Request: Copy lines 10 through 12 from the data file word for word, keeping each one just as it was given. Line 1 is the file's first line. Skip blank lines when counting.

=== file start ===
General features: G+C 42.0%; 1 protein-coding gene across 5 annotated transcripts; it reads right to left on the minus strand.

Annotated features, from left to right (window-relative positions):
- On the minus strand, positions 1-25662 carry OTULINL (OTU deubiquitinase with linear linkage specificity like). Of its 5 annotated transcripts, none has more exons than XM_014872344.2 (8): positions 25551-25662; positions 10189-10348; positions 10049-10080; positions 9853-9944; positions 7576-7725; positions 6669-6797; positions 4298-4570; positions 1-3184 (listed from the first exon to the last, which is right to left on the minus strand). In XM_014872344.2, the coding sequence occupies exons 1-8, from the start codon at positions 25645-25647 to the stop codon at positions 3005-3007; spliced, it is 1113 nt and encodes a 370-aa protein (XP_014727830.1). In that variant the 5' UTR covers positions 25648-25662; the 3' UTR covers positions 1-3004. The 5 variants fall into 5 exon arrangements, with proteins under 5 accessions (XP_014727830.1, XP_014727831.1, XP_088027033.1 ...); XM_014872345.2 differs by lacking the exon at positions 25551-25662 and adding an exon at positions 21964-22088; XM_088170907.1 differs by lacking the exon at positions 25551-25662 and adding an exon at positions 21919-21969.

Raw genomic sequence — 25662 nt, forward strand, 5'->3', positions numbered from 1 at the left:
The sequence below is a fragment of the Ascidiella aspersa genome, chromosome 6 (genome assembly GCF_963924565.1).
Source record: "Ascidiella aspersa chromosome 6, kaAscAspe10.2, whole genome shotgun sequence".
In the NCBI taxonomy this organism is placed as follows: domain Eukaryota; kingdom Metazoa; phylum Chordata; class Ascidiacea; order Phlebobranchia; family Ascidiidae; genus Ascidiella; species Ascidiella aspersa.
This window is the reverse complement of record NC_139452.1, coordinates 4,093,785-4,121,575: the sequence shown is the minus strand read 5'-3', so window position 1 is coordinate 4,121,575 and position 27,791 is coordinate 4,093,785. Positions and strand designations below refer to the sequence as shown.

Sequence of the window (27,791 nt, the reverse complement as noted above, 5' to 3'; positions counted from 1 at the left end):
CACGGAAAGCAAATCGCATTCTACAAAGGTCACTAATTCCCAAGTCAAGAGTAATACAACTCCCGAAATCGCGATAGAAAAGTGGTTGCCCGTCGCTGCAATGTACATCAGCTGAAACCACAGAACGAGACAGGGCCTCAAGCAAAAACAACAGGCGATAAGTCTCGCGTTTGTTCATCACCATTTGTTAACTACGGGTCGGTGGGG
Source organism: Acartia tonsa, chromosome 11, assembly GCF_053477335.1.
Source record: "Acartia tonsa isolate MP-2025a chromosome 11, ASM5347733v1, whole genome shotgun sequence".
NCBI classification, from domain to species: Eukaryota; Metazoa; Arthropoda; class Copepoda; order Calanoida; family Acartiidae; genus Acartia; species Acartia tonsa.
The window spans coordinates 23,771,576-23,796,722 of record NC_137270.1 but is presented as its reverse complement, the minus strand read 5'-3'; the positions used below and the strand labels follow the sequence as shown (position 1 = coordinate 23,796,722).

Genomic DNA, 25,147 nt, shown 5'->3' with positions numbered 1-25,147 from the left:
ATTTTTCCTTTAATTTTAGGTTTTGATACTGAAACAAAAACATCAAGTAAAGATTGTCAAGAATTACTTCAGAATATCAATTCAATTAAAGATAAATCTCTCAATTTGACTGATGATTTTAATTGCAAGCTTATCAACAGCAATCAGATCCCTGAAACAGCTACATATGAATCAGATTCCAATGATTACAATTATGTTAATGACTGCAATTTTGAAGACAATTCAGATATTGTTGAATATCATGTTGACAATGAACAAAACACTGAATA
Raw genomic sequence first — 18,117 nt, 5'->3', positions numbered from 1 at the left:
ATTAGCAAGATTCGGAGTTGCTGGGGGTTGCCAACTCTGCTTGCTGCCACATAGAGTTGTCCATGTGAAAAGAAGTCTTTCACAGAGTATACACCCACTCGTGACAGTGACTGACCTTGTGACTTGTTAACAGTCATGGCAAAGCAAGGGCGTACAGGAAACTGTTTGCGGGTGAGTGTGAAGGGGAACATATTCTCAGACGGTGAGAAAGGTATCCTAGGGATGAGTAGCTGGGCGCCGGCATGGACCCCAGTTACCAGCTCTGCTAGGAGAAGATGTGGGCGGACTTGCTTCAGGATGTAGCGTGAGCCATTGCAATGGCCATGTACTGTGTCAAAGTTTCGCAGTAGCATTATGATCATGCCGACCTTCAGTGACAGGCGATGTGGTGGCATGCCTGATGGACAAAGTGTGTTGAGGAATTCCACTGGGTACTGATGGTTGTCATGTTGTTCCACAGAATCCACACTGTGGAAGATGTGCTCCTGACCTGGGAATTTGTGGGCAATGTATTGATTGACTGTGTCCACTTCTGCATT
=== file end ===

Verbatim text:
CACGGAAAGCAAATCGCATTCTACAAAGGTCACTAATTCCCAAGTCAAGAGTAATACAACTCCCGAAATCGCGATAGAAAAGTGGTTGCCCGTCGCTGCAATGTACATCAGCTGAAACCACAGAACGAGACAGGGCCTCAAGCAAAAACAACAGGCGATAAGTCTCGCGTTTGTTCATCACCATTTGTTAACTACGGGTCGGTGGGG
Source organism: Acartia tonsa, chromosome 11, assembly GCF_053477335.1.
Source record: "Acartia tonsa isolate MP-2025a chromosome 11, ASM5347733v1, whole genome shotgun sequence".